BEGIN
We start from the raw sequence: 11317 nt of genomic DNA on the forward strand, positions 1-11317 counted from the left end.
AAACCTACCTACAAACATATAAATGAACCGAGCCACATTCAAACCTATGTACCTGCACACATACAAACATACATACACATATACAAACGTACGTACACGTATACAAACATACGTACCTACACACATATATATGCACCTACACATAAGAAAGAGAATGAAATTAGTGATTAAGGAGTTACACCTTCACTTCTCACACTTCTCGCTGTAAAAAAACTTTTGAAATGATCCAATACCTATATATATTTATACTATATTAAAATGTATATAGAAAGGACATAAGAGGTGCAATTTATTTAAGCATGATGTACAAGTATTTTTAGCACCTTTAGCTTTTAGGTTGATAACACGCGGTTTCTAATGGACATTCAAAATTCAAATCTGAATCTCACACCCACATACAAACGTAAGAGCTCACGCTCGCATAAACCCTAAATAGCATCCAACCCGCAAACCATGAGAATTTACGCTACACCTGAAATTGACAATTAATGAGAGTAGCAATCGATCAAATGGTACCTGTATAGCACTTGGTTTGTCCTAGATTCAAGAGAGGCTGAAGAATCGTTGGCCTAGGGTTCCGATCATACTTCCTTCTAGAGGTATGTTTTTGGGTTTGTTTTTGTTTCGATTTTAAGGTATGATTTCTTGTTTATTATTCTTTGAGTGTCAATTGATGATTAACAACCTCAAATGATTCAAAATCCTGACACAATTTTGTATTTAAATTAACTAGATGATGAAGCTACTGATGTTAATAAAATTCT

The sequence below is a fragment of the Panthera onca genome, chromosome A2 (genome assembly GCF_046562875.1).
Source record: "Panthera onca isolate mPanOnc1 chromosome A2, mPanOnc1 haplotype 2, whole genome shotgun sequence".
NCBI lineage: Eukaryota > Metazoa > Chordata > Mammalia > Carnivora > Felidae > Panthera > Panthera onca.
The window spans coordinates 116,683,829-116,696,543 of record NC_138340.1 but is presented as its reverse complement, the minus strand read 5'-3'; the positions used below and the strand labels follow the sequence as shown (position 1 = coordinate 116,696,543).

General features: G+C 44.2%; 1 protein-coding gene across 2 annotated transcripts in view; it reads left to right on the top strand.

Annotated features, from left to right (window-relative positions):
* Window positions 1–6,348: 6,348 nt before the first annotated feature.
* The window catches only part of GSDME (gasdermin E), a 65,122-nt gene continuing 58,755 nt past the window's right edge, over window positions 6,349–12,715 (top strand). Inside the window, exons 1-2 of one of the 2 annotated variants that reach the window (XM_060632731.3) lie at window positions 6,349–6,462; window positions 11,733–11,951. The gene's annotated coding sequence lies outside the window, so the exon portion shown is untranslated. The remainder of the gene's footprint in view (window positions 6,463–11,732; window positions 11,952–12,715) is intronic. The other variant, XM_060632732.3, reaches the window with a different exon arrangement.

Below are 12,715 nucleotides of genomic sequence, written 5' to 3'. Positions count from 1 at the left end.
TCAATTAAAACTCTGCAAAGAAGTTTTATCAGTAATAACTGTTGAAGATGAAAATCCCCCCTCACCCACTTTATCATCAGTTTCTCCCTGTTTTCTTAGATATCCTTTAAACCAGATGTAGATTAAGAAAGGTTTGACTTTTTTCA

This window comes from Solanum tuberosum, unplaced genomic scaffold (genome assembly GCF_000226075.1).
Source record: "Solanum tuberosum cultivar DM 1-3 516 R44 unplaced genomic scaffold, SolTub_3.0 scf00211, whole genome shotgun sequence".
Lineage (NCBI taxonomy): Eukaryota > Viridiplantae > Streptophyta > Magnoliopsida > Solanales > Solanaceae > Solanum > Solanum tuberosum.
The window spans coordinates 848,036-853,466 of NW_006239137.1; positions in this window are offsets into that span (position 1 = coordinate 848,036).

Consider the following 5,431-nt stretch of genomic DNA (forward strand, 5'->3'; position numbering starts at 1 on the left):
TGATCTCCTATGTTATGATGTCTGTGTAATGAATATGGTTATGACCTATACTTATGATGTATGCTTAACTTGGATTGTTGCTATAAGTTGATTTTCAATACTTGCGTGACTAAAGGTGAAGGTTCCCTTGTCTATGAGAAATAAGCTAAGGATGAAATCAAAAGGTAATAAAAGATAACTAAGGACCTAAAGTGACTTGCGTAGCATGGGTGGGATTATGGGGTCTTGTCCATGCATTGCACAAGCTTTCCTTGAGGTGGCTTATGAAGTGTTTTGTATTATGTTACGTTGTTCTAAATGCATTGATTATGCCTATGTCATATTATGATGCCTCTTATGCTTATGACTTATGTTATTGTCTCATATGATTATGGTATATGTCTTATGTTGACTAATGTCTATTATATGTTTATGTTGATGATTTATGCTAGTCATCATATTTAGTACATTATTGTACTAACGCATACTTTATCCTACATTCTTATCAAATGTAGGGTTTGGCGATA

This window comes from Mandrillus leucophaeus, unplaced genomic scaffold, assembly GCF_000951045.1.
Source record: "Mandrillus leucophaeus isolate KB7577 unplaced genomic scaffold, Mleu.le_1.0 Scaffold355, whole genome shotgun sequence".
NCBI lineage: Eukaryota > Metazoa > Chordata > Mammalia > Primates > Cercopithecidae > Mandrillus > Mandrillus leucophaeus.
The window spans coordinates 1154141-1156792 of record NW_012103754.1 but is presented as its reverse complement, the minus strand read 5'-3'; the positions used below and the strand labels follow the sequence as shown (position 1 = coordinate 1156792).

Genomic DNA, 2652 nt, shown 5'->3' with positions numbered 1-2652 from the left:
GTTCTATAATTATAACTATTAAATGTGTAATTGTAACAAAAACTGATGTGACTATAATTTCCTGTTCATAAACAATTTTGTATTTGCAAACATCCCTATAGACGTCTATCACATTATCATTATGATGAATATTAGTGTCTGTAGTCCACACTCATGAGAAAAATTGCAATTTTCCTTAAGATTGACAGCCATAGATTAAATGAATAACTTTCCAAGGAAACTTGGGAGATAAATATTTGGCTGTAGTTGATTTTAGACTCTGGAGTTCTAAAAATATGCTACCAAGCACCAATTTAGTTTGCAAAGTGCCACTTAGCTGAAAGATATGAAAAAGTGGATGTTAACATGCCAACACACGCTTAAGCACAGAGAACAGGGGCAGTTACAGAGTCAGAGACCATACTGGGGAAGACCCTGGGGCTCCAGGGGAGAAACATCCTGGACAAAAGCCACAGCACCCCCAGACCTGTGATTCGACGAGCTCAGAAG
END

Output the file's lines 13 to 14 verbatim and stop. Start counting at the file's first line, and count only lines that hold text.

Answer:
This window comes from Solanum tuberosum, unplaced genomic scaffold (genome assembly GCF_000226075.1).
Source record: "Solanum tuberosum cultivar DM 1-3 516 R44 unplaced genomic scaffold, SolTub_3.0 scf00211, whole genome shotgun sequence".